During last year's blockbuster movie The Dark Knight Rises, Selina Kyle, aka Catwoman, and Batman are talking on a rooftop. Batman looks away for a moment, looks back and realizes she's suddenly disappeared.
His reaction is, "So that's what that feels like."
The humorous line references the many times during the previous two films Batman does that to other people (mostly Jim Gordon).
I've spent countless hours over the past 10 years behind a notepad and/or digital recorder, conducting interviews with anyone from small-town mayors to potato growers to dog sled racers to the CEO of Barrett-Jackson Auction Company, Craig Jackson. (Yes, I certainly did!)
But during the last two weeks of January of this year, I was interviewed twice in the space of two weeks by members of the media.
So that's what that feels like.
The first time was in the Pond Student Union Building on Idaho State University campus at the UI Potato Conference. A TV reporter approached me, asking about the state of the industry. And then, while I was sitting on a couch, gorging a scrumptious baked potato from the potato bar at the Washington-Oregon Potato Conference at the Three Rivers Convention Center in Kennewick, Wash., the next week, a newspaper reporter from the Columbia Basin Herald interrupted my nirvana to ask me the same kinds of questions.
My point is, at any given moment are we ready to explain to consumers-or even the media-why we do what we do or why consumers should be eating more potatoes?
During the POTATO EXPO in Las Vegas a couple weeks earlier, a small Nevada potato grower-he only grows about 15 acres-approached me after my panel discussion on the EXPO Stage. He vented about how, essentially, we as an industry need to show consumers we're the biggest consumers of potatoes, and that we are because we believe in them.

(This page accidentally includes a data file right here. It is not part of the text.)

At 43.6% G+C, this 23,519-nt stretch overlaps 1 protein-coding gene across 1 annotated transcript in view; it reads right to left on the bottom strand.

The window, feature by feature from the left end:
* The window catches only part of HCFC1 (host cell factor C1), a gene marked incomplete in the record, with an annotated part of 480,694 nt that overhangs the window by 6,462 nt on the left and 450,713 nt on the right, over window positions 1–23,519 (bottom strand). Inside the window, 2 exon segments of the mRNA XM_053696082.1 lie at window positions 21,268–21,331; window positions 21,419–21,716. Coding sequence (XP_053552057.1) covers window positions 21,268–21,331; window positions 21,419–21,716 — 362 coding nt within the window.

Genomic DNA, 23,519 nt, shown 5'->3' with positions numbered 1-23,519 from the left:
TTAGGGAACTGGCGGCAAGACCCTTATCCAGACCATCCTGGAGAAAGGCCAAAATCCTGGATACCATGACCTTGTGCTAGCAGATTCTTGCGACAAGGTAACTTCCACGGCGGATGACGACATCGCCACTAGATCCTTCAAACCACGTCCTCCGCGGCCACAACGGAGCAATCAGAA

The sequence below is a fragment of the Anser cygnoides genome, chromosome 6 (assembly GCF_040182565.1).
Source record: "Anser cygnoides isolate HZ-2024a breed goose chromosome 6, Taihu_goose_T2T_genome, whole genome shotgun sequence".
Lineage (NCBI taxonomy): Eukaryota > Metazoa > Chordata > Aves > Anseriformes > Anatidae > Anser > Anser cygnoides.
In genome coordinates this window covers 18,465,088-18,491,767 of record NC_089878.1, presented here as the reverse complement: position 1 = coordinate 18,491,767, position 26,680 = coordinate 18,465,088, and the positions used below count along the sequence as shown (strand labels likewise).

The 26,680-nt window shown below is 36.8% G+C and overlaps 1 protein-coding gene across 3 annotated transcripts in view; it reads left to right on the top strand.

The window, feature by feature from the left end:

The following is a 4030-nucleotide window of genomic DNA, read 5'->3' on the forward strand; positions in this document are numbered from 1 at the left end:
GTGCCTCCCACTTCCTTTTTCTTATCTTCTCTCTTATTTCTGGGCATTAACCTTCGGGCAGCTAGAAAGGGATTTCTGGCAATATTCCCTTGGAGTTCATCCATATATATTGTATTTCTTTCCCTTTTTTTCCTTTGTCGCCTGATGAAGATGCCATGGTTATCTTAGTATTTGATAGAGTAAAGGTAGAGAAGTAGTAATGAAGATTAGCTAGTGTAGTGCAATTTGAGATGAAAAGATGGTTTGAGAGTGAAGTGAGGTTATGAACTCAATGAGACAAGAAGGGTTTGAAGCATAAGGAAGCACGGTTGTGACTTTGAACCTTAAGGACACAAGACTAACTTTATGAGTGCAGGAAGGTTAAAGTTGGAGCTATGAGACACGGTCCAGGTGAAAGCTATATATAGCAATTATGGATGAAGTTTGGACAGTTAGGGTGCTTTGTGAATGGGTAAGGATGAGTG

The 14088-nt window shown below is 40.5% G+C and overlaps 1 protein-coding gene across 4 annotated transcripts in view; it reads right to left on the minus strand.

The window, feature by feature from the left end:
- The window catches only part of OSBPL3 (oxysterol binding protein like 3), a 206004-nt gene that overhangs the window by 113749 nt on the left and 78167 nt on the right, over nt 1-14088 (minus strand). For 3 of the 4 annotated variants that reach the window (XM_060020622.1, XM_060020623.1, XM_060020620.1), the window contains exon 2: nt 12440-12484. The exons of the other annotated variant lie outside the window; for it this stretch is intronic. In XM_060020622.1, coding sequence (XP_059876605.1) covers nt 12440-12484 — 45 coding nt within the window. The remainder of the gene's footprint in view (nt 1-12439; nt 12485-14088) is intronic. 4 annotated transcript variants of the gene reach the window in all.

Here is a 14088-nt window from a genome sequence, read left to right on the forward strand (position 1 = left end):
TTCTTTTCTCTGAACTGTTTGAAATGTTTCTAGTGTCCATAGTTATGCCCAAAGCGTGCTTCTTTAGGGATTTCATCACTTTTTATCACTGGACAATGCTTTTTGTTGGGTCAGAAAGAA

Every time we spotlight something in this magazine that will increase your yield, I actually feel a little guilty about that-even though it's my job to help you guys market and grow a better crop. But as we've all seen, our problem as an industry isn't growing a better crop-it's marketing a better crop.
In this issue, we'll hear from USPB Retail Marketing Consultant Don Ladoff, who addresses the "New Normal" presented by the USPB at the POTATO EXPO in Vegas-volume sales are continuing to decline despite improved attitudes and a reported increase in in-home consumption. It doesn't necessarily mean sales opportunities for fresh potatoes are diminishing-it means we need to be attentive to the shifts occurring in consumer/shopper behavior.
Ladoff suggests things potato suppliers can do to respond to the shift. I hope we take those things to heart. And by now I hope we've been wise in the number of acres we've planted, or next year's prices are gonna hurt us all.
Now leave me alone so I can finish this baked potato.